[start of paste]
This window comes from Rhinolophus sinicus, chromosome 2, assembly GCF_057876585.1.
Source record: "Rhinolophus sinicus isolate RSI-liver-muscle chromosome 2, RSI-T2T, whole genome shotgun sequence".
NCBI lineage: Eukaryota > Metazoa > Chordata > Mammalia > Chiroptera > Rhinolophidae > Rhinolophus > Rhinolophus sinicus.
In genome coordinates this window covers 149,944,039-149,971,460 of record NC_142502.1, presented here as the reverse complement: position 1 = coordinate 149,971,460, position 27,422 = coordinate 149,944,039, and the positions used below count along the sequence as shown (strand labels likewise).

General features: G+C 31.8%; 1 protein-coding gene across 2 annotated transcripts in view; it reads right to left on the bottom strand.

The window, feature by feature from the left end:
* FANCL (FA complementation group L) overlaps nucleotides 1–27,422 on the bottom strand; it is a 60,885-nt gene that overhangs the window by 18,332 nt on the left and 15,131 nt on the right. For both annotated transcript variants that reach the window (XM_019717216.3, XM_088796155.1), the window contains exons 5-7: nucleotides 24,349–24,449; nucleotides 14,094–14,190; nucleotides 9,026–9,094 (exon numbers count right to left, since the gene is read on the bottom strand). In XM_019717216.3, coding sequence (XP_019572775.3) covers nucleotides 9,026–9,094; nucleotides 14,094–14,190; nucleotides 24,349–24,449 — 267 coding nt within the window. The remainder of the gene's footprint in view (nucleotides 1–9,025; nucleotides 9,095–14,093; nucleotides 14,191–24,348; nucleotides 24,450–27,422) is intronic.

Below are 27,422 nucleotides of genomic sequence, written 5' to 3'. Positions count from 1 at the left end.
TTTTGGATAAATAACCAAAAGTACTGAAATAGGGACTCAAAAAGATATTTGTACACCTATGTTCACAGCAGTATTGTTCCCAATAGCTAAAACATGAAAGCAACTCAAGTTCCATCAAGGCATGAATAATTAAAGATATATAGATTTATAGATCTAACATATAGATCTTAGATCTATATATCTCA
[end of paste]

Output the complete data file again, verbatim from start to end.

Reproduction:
This window comes from Rhinolophus sinicus, chromosome 2, assembly GCF_057876585.1.
Source record: "Rhinolophus sinicus isolate RSI-liver-muscle chromosome 2, RSI-T2T, whole genome shotgun sequence".
NCBI lineage: Eukaryota > Metazoa > Chordata > Mammalia > Chiroptera > Rhinolophidae > Rhinolophus > Rhinolophus sinicus.
In genome coordinates this window covers 149,944,039-149,971,460 of record NC_142502.1, presented here as the reverse complement: position 1 = coordinate 149,971,460, position 27,422 = coordinate 149,944,039, and the positions used below count along the sequence as shown (strand labels likewise).

General features: G+C 31.8%; 1 protein-coding gene across 2 annotated transcripts in view; it reads right to left on the bottom strand.

The window, feature by feature from the left end:
* FANCL (FA complementation group L) overlaps nucleotides 1–27,422 on the bottom strand; it is a 60,885-nt gene that overhangs the window by 18,332 nt on the left and 15,131 nt on the right. For both annotated transcript variants that reach the window (XM_019717216.3, XM_088796155.1), the window contains exons 5-7: nucleotides 24,349–24,449; nucleotides 14,094–14,190; nucleotides 9,026–9,094 (exon numbers count right to left, since the gene is read on the bottom strand). In XM_019717216.3, coding sequence (XP_019572775.3) covers nucleotides 9,026–9,094; nucleotides 14,094–14,190; nucleotides 24,349–24,449 — 267 coding nt within the window. The remainder of the gene's footprint in view (nucleotides 1–9,025; nucleotides 9,095–14,093; nucleotides 14,191–24,348; nucleotides 24,450–27,422) is intronic.

Below are 27,422 nucleotides of genomic sequence, written 5' to 3'. Positions count from 1 at the left end.
TTTTGGATAAATAACCAAAAGTACTGAAATAGGGACTCAAAAAGATATTTGTACACCTATGTTCACAGCAGTATTGTTCCCAATAGCTAAAACATGAAAGCAACTCAAGTTCCATCAAGGCATGAATAATTAAAGATATATAGATTTATAGATCTAACATATAGATCTTAGATCTATATATCTCA